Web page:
Presumably psychologists of many different persuasions have a role to play in veterans’ mental health.
You’re absolutely right. When I was appointed head of clinical psychology for the MoD, we expanded the service to include counselling psychologists and health psychologists in addition to the clinical, forensic and neuropsychologists that we already had. And there are huge numbers of occupational and research psychologists in the MoD too – in the Royal Navy, British Army and Royal Air Force, in MoD Main Building and in the various research and training establishments. It’s absolutely fascinating and highly rewarding work, and I would commend it to anyone.

And perhaps input doesn’t have to be ‘formal’ psychology – is there a role for innovative therapies such as gardening, running, et cetera?
Of course. Perhaps running isn’t that innovative after all though. It’s one of the things that all military people do, and they are very good at knowing when they need to go for a long therapeutic run or to ‘beast’ themselves in the gym. When deployed out in theatre, in an alcohol-free environment, ‘fizz’, as physical training is known, is incredibly popular as people engage in ‘Op Massive’ in the gym in order to return to the UK with a muscle-bound, honed, tanned body to impress their partners with. Gardening, though, is, actually, really beneficial as well. I’m mainly involved in veteran psychological health and social care research and delivery these days and am a supporter of two charities that have projects up and down the country where veterans work alongside horticultural therapists. I’ve seen them at work and am a big fan.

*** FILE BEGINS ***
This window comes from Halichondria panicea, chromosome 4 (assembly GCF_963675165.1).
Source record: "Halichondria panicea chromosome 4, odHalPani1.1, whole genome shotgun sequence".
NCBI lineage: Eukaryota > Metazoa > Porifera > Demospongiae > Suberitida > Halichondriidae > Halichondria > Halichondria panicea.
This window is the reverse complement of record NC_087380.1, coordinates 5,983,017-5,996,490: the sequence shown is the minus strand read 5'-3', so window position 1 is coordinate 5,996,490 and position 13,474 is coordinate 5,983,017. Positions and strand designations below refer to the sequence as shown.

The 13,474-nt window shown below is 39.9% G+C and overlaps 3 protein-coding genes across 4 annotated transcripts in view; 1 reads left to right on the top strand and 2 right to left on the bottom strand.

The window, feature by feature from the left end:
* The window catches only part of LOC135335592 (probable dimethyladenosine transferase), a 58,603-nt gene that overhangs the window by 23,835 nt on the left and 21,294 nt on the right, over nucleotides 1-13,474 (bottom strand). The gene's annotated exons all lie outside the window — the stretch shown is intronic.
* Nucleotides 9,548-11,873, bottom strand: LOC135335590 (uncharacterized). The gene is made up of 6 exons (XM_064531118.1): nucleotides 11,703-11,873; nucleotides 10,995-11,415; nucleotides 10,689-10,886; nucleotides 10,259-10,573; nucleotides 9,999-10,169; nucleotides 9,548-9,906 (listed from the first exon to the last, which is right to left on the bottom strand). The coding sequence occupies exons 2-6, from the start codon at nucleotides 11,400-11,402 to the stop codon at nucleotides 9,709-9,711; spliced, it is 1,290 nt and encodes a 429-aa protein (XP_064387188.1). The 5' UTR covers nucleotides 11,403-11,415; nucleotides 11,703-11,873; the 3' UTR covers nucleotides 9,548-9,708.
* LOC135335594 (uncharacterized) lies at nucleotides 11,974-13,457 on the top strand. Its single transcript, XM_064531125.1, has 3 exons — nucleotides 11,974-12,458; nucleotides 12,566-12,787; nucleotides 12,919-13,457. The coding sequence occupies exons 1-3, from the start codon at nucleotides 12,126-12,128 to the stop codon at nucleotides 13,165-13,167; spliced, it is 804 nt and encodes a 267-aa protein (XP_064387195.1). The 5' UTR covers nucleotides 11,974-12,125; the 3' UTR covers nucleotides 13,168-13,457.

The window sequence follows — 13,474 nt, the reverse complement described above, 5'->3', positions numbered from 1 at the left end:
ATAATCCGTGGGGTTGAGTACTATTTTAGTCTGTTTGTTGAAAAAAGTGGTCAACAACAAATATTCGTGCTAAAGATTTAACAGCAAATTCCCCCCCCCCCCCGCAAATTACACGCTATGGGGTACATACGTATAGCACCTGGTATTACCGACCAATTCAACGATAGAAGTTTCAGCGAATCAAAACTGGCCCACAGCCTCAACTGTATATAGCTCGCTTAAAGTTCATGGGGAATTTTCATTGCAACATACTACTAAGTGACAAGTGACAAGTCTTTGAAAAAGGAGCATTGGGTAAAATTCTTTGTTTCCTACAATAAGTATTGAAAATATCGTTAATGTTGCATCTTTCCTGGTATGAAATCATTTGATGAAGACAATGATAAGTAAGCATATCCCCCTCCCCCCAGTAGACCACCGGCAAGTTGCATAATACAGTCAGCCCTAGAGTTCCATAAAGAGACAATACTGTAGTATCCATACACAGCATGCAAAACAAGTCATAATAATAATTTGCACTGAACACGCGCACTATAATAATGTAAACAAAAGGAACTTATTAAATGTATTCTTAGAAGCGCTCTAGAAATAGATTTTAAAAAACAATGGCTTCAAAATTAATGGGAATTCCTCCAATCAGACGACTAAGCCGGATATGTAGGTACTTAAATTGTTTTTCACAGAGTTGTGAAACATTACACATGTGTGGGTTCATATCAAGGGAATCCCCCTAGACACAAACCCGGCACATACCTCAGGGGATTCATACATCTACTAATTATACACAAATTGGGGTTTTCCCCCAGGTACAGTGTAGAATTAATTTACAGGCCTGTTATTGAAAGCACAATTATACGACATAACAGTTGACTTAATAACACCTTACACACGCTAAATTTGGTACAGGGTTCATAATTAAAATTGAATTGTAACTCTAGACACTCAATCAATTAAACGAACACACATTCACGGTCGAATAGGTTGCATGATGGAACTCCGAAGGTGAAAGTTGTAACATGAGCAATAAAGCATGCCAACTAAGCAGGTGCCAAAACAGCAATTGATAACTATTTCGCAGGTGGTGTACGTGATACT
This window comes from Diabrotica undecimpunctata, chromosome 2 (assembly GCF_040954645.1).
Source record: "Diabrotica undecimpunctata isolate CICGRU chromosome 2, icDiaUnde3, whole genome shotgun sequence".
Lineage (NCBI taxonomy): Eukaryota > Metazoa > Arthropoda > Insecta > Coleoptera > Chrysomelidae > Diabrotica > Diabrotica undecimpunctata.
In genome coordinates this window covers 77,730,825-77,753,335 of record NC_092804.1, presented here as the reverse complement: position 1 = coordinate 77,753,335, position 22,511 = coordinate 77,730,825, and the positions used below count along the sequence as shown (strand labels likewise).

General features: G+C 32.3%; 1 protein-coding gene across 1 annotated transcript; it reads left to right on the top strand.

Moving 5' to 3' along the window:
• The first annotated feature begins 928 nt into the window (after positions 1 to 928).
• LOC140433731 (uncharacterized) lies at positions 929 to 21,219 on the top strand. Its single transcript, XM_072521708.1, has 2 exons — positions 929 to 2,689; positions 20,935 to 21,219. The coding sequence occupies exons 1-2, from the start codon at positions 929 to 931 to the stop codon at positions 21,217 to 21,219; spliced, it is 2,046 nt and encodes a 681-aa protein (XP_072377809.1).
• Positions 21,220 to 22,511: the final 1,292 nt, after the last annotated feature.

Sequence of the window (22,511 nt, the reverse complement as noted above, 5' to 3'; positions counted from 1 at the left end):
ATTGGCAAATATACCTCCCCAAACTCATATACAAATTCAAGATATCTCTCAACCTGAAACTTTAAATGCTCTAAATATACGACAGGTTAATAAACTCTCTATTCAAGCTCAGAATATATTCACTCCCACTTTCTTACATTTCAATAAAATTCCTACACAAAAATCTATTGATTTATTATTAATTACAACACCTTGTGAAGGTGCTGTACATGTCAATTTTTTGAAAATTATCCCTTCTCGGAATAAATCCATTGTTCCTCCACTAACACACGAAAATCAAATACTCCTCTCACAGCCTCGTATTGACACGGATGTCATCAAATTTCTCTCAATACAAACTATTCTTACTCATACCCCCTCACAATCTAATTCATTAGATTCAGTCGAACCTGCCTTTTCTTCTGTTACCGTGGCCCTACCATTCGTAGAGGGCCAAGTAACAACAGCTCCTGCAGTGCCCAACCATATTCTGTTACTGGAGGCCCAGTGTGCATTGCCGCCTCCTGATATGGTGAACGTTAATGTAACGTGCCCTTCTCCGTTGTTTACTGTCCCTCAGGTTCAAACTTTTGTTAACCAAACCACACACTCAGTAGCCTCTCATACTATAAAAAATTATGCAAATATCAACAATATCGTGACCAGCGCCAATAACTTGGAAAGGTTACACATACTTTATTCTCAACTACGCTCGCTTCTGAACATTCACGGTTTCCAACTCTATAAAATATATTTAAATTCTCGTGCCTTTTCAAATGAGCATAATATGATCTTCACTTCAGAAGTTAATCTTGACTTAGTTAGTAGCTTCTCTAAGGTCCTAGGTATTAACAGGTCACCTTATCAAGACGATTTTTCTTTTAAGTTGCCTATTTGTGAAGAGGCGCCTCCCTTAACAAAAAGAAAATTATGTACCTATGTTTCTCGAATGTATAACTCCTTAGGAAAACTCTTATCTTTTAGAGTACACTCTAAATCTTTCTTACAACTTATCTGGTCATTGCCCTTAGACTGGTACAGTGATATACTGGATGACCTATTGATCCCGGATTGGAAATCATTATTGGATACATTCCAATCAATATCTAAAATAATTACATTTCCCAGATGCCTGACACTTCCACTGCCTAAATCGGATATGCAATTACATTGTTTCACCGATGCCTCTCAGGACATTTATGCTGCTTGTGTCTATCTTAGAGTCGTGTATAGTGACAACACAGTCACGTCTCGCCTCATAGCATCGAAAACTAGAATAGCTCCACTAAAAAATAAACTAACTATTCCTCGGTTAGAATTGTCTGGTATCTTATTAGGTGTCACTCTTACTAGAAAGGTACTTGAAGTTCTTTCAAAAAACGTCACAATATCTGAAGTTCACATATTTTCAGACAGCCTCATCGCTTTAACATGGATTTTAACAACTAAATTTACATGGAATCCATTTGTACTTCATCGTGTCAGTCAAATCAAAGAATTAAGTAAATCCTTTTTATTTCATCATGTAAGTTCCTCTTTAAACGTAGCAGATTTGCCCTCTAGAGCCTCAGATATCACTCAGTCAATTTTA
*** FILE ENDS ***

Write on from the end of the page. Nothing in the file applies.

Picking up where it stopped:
I know you’re a religious man. Do you ever find it hard to reconcile this with your military involvement and scientific beliefs?